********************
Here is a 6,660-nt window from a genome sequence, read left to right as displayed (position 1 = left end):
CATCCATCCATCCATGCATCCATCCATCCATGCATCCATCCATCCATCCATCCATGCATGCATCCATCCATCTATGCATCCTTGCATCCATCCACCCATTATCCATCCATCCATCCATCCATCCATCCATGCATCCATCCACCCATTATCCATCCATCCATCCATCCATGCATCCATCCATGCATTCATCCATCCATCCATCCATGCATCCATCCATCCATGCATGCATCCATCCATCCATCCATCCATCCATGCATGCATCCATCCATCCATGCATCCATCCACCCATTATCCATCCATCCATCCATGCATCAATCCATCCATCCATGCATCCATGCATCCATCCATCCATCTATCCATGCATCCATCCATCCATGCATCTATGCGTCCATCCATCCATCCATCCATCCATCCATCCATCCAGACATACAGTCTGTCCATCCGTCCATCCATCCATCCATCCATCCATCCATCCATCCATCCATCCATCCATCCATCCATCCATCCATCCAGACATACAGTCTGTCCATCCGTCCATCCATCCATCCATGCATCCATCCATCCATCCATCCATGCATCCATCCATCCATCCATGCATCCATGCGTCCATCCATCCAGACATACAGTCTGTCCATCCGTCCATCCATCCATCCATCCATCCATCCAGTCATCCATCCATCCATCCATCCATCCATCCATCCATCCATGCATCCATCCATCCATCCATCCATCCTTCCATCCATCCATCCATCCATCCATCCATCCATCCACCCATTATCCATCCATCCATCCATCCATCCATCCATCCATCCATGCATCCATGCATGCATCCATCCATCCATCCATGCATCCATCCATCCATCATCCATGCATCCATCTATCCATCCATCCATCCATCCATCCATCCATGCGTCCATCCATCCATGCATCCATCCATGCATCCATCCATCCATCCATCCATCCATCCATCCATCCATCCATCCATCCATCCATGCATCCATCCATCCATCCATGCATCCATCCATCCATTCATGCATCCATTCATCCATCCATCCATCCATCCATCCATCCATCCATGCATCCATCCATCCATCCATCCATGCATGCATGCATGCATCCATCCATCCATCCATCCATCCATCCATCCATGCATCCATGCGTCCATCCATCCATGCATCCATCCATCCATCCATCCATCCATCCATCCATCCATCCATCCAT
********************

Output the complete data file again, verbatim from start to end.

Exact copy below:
Here is a 6,660-nt window from a genome sequence, read left to right as displayed (position 1 = left end):
CATCCATCCATCCATGCATCCATCCATCCATGCATCCATCCATCCATCCATCCATGCATGCATCCATCCATCTATGCATCCTTGCATCCATCCACCCATTATCCATCCATCCATCCATCCATCCATCCATGCATCCATCCACCCATTATCCATCCATCCATCCATCCATGCATCCATCCATGCATTCATCCATCCATCCATCCATGCATCCATCCATCCATGCATGCATCCATCCATCCATCCATCCATCCATGCATGCATCCATCCATCCATGCATCCATCCACCCATTATCCATCCATCCATCCATGCATCAATCCATCCATCCATGCATCCATGCATCCATCCATCCATCTATCCATGCATCCATCCATCCATGCATCTATGCGTCCATCCATCCATCCATCCATCCATCCATCCATCCAGACATACAGTCTGTCCATCCGTCCATCCATCCATCCATCCATCCATCCATCCATCCATCCATCCATCCATCCATCCATCCATCCATCCAGACATACAGTCTGTCCATCCGTCCATCCATCCATCCATGCATCCATCCATCCATCCATCCATGCATCCATCCATCCATCCATGCATCCATGCGTCCATCCATCCAGACATACAGTCTGTCCATCCGTCCATCCATCCATCCATCCATCCATCCAGTCATCCATCCATCCATCCATCCATCCATCCATCCATCCATGCATCCATCCATCCATCCATCCATCCTTCCATCCATCCATCCATCCATCCATCCATCCATCCACCCATTATCCATCCATCCATCCATCCATCCATCCATCCATCCATGCATCCATGCATGCATCCATCCATCCATCCATGCATCCATCCATCCATCATCCATGCATCCATCTATCCATCCATCCATCCATCCATCCATCCATGCGTCCATCCATCCATGCATCCATCCATGCATCCATCCATCCATCCATCCATCCATCCATCCATCCATCCATCCATCCATCCATGCATCCATCCATCCATCCATGCATCCATCCATCCATTCATGCATCCATTCATCCATCCATCCATCCATCCATCCATCCATCCATGCATCCATCCATCCATCCATCCATGCATGCATGCATGCATCCATCCATCCATCCATCCATCCATCCATCCATGCATCCATGCGTCCATCCATCCATGCATCCATCCATCCATCCATCCATCCATCCATCCATCCATCCATCCAT